There’s a sense of progressive forward movement at Spratton Hall, with a teaching cohort who feel very much like a strong team working together towards a common goal.
On the day of my visit, I was given a tour of the school by the current Head Girl and Head Boy, who are in Year 8, and we chatted about how they got elected (a combination of peer and staff nominations and votes) and what they thought made them stand out. I was impressed by their confidence in articulating themselves and their self-awareness. They are active members of the school community, join in with a number of school clubs and activities and appear to get on well with their peers. They really viewed themselves as representing the other pupils and of being a part of a team, rather than separate or above. They were also keen to point out that pupil leadership roles at Spratton Hall are not limited to Head Girl and Boy, there are also Eco Council Leaders, School Council and Form Reps, so there are plenty of opportunities for children to take on leadership roles throughout their school careers in their own niche. There is certainly a sense that pupils are nurtured and encouraged to thrive within their own particular talents and interests, rather than expected simply to fit within a set of narrow parameters.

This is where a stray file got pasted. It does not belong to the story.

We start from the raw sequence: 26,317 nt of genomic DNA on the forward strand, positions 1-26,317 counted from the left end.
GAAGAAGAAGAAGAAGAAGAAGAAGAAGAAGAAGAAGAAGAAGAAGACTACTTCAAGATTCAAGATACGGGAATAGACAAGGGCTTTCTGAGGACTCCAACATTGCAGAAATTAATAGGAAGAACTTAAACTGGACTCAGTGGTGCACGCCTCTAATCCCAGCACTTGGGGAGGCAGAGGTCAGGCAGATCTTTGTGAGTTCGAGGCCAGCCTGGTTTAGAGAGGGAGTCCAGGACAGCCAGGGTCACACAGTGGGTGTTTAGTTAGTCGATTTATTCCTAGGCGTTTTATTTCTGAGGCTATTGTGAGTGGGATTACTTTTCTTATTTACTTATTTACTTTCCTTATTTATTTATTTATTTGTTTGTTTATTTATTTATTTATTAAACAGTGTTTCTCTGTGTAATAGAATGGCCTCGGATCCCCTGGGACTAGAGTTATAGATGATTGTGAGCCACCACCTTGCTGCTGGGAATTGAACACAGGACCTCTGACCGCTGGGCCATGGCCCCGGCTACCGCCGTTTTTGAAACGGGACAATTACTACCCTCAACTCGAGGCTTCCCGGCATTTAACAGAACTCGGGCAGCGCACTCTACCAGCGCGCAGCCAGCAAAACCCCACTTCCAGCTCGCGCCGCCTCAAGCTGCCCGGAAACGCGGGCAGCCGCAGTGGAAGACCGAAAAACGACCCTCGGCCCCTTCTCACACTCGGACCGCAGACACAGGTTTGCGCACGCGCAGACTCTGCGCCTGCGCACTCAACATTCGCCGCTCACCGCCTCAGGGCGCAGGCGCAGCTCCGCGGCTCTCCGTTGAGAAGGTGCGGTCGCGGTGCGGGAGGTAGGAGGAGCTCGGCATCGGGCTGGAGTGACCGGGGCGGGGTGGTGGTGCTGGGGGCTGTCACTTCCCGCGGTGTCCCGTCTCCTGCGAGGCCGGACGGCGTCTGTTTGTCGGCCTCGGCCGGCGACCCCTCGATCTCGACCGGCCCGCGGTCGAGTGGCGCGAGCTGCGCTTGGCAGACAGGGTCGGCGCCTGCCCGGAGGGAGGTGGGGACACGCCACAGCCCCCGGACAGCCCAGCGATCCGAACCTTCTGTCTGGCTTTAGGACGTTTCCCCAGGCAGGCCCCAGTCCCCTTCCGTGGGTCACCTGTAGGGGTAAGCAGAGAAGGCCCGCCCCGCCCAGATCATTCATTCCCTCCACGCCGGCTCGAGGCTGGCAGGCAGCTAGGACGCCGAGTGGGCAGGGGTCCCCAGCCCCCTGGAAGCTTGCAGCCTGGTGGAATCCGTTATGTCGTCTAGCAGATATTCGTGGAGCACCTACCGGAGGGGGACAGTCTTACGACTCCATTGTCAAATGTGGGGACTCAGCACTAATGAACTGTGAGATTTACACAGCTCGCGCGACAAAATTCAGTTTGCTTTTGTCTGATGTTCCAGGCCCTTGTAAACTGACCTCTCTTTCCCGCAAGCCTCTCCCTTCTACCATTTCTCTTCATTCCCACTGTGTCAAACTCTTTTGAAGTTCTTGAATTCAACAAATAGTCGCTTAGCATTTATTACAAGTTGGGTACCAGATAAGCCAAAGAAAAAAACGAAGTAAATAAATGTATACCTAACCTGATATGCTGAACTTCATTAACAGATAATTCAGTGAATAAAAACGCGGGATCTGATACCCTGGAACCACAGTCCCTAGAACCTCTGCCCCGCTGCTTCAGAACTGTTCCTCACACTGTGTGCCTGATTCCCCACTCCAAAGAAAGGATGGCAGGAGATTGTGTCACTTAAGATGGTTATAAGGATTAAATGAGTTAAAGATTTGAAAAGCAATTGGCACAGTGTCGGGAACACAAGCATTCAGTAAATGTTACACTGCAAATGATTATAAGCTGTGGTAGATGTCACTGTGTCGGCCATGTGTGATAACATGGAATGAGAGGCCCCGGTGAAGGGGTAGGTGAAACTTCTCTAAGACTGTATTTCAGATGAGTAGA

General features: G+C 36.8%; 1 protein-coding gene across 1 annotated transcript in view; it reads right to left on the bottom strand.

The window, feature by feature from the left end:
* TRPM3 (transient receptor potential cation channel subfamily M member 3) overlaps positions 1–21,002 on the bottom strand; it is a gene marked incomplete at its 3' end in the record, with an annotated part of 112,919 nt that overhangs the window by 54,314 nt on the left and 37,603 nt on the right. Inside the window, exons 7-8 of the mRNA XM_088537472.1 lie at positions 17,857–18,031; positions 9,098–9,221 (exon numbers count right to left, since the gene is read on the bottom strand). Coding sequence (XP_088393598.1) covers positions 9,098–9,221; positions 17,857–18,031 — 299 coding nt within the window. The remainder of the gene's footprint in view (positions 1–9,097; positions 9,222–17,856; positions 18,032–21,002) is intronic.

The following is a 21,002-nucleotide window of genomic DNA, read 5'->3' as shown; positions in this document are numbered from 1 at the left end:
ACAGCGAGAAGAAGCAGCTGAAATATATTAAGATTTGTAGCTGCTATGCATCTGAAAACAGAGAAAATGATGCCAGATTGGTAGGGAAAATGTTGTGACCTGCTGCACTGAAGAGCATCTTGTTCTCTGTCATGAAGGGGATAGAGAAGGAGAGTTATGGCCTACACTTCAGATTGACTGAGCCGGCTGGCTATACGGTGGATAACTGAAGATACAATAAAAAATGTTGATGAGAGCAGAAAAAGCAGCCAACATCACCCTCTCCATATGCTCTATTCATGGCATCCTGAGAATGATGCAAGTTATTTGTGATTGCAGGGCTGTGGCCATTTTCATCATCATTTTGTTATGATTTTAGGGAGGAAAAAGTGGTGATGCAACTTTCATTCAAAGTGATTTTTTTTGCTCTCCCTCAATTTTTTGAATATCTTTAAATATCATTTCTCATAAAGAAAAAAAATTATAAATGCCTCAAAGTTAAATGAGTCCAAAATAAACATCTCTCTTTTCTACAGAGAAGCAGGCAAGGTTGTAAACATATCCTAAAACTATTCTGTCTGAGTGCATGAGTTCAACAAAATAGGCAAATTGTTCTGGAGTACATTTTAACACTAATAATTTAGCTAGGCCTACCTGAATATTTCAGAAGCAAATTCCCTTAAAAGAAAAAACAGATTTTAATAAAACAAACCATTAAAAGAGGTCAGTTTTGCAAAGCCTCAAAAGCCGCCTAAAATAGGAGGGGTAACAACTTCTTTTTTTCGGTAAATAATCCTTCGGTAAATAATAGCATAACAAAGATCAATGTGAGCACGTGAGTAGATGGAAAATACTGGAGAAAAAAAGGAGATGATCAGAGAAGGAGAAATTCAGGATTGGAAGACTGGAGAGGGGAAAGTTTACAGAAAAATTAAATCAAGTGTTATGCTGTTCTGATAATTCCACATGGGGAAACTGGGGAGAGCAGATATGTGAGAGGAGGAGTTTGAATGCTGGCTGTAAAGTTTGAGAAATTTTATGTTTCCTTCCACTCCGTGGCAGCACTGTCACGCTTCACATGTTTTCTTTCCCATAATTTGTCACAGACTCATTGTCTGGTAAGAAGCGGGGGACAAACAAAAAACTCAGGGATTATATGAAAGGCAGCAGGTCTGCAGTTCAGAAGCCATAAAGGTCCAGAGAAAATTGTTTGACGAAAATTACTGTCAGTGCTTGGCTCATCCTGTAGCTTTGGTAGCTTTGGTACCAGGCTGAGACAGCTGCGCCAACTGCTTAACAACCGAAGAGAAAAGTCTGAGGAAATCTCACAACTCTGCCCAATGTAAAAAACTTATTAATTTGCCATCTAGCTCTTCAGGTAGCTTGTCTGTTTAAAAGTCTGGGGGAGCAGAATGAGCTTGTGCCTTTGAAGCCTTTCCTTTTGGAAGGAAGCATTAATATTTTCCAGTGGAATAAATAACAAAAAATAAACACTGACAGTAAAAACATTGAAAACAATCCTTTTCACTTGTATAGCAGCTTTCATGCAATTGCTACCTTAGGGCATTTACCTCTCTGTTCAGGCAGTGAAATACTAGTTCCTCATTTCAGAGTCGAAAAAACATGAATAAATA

When I asked some of the children to tell me their favourite things about Spratton Hall, they universally cited the diversity of clubs and activities and the balance between academic pursuits, sports and the arts. This diversity really seems to bond them as a student body and a school cohort in general, and what is evident as you go around the school, is that the children and staff all seem to know one another by name and to thrive in one another’s company.
Kindness and conscientiousness is woven into the fabric of Spratton Hall. For Harvest Festival, children had been collecting food, beverages and toiletries for Northampton Hope Centre, with each year group bringing in specific items and I found the children to be engaged with the impact and meaning of this. Every year, each class chooses a charity to support and raise money for by organising events. The children each get to propose a charity to support and then it is put to the vote in class. Some of the charities the children have chosen recently include MND Association, School Readers and the RSPCA.
There’s also a Kindness Tree displayed on the wall and on which each leaf represents an act of kindness. Teachers write on a leaf when a child has shown kindness, so it’s clear that this is something that’s strongly emphasised and encouraged.